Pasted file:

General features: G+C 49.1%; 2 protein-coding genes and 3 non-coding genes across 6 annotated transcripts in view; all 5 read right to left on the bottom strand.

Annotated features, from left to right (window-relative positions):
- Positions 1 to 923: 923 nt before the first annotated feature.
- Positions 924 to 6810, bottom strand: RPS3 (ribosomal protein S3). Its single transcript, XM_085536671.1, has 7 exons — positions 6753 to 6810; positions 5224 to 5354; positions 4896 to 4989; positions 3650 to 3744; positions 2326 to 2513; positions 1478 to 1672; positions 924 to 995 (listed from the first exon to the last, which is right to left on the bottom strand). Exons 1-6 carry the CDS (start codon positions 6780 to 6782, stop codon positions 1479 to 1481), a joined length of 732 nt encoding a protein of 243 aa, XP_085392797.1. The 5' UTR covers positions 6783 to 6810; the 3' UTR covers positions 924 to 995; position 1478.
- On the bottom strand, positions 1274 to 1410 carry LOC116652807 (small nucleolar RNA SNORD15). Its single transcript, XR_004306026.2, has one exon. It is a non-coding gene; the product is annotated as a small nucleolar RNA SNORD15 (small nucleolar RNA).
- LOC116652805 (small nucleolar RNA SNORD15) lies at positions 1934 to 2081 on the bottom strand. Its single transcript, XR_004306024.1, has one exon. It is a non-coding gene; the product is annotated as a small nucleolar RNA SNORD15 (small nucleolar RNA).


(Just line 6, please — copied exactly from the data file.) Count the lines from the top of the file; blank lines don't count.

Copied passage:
- LOC116652805 (small nucleolar RNA SNORD15) lies at positions 1934 to 2081 on the bottom strand. Its single transcript, XR_004306024.1, has one exon. It is a non-coding gene; the product is annotated as a small nucleolar RNA SNORD15 (small nucleolar RNA).